The Most Boring Subject In School

Candice eetimesWhen I was a Senior in high school, I took the last class one was required to take to graduate, U.S. History.  After the instructor passed out our ponderously thick, heavy textbooks, I flipped through the pages… “yep” I though to myself.  The same old mix of shallow knowledge of dates, “important people”, wars, hagiography, and lies.  Yes, lies.  Worst of all, even the truly important stuff was written in the most boring dry prose, drained of both context and drama.  I was convinced that it was deliberate so that we wouldn’t become curious about our history, so that we would be unable to question authority.  Yes, I was that cynical.  When I closed the book that first day of class, it was the last time the book was opened until another student was to be in possession.  Of course, I got an “A” in the class.

High school history textbooks are the worst places from which to learn our nation’s history.  It’s no wonder that so many people are so mislead.  History is also the only subject in college where the first task of the professors is to disabuse their students of misinformation and even disinformation that they learned in highschool.  Every other subject the profs may build upon an earlier foundation.  But in history, it is not possible.

So, unless you were a history major in college, you, my dear reader, likely have all sorts of junk “history” rattling around in your memory.  What to do?  Read some real history.

First, read Lies My Teacher Told Me:

For a deeper dive:

America Revised by Frances FitzGerald (1979) is a history of American history text books.

Then, read a more honest book like A People’s History of the United States:

But don’t stop there.  Keep reading, keep looking for more and better texts.  In addition to reading about history, take advantage of films and documentaries.  But avoid like the plague, the “History Channel”.  The material there has not only been watered down, but is repetitively boring!

I have this daydream of historians creating a curated list of good dramatizations of historical events so as to put some meat on those dry bones… and allowing high school students to watch those films followed by classroom discussions.  Maybe then history won’t be the most boring class in high school.

What would be your recommendations on books, documentaries, and historical drama films and why?  These are some of mine…

Historical Military Drama & Propaganda Films:

The Crossing shows the famous crossing of the Delaware which bolstered the struggling Continental Army during the early phase of the American War for Independence.

The Scarlet Coat depicts the humanity of both sides of the American War for Independence, the unmasking of Benedict Arnold as a traitor to the American side, and the cruel treatment that was meted out to “spies” by both sides.  A few liberties are taken with the history, but the drama, politics, and emotion itself are accurate.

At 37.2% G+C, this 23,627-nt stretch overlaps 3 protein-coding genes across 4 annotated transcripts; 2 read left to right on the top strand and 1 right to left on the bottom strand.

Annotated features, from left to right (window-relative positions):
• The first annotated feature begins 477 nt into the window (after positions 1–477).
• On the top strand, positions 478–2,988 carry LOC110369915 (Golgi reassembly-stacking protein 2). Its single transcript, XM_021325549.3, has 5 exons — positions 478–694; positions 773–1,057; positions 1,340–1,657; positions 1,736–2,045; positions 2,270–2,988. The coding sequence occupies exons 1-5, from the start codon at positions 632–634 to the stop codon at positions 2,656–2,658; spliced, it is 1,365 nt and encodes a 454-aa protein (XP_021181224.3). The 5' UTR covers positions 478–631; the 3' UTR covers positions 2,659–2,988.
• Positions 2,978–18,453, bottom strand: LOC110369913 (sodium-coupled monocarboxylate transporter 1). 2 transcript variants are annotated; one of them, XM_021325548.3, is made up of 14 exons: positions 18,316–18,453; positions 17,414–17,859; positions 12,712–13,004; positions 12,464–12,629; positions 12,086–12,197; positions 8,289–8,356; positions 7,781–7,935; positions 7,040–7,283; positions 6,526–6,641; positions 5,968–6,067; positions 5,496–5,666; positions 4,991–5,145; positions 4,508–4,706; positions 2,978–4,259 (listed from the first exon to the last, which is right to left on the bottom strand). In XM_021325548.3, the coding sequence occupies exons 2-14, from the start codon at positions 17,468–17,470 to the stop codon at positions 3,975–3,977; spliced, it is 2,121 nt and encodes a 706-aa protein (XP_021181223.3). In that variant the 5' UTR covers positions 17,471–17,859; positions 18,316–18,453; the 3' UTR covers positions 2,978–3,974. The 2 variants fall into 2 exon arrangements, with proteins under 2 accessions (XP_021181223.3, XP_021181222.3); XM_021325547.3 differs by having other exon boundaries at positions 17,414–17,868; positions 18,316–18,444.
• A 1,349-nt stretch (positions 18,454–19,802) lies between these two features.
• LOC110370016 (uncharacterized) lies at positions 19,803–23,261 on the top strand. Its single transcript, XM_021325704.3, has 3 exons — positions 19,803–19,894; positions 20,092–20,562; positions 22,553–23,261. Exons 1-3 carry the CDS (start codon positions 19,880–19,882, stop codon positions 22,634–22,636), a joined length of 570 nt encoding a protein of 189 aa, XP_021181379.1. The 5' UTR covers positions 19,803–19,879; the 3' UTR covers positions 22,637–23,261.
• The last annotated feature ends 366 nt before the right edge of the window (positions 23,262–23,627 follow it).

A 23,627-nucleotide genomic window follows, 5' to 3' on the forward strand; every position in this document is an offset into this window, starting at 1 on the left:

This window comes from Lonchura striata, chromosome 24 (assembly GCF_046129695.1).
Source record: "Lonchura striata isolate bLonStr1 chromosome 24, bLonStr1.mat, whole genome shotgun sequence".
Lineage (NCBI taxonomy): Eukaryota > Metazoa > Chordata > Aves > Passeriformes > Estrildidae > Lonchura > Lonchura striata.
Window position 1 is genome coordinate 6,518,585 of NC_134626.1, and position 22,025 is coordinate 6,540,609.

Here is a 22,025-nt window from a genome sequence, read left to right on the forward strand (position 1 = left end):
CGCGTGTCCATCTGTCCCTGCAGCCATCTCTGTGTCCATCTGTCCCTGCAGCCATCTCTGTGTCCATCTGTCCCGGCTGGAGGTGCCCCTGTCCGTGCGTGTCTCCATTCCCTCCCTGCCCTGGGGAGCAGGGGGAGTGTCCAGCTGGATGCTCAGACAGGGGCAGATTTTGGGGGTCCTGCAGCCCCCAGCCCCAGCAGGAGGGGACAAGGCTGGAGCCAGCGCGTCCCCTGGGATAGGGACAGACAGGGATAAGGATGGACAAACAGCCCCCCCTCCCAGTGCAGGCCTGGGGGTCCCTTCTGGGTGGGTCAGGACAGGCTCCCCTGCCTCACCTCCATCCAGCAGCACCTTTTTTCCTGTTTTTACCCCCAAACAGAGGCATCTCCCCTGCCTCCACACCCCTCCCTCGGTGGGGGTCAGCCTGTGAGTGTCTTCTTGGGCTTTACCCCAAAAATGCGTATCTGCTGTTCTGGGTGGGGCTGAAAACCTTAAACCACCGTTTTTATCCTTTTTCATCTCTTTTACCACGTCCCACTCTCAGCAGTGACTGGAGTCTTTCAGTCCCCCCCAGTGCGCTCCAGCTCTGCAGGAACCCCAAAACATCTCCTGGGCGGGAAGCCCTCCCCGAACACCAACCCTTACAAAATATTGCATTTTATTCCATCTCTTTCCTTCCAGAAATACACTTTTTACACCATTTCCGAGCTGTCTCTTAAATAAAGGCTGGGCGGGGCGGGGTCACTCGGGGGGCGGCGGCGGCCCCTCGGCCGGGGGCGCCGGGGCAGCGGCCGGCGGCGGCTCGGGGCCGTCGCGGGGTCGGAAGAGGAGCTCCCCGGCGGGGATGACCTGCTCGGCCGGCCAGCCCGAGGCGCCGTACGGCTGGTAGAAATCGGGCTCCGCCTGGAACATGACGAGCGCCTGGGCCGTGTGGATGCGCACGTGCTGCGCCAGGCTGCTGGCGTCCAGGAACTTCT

Grant is a very recent bio / documentary that is a must see about this largely forgotten American Hero.

The Court-Martial of Billy Mitchell is a classic Hollywood style film dramatizing the career of Col. Billy Mitchell.  Mitchell was an advocate for air power for both land and sea operations.  He strongly advocated the development of aircraft carriers and deprecated the utility of battleships, having demonstrated that they were extremely vulnerable to air attack.  Mitchell prophetically predicted that the Empire of Japan would one day attack Pearl Harbor by air.

Tora, Tora, Tora is reasonably accurate account of the attack on Pearl Harbor by the Empire of Japan using carrier based aircraft.  The key element of the film is that the US intelligence services had already cracked the Japanese diplomatic and military codes but failed to warn US forces of then known attack plans against Hawaii and the Philippines.

30 Seconds Over Tokyo may be a bit of Hollywood over dramatization and war propaganda, but it tells the story of the Doolittle Raid on Tokyo using B-25 “Mitchell” bombers which demonstrated to the Empire of Japan that the US Navy could respond to the Pearl Harbor attack and bring the war back to their territory by using the same carrier based aircraft tactic and how the Chinese and Americans were allies during the war.

Midway is an accurate dramatization of the Battle of Midway Island in which US Naval forces took the initiative to engage the Japanese navel forces using aircraft from aircraft carriers, using intelligence gathered from having previously cracked the Japanese military codes.  This is believed to be the turning point of the war and the first naval engagement in which the ships never came in direct sight of each other.  The decision to attack Midway Island was made soon after and likely a response to the Doolittle raids.

Victory Through Air Power is a combination of propaganda and educational film produced by the Disney Studios during the war.  It documents the rationale for the massive “total war” bombing of both military and civilian economic targets in Japan and Germany.  It’s actual utility has been questioned, but one can’t understand the bombing campaigns in WWII, Korea, and Viet Nam without understanding it’s historical theoretical roots as a war strategy.  The film mixes animation and technicolor photography in a masterful and artfully beautiful film about a deeply troubling subject.

Fat Man and Little Boy is a hollywood drama about the development of the first atomic bombs.  Some dramatic license was taken, but it does convey the tenor and tone of mix of fear and sense of urgency felt by the various teams as they wondered if the NAZI regime in Germany would be first to build them.  One can not understand our modern world without understanding what drove these scientists and military planners to develop them.


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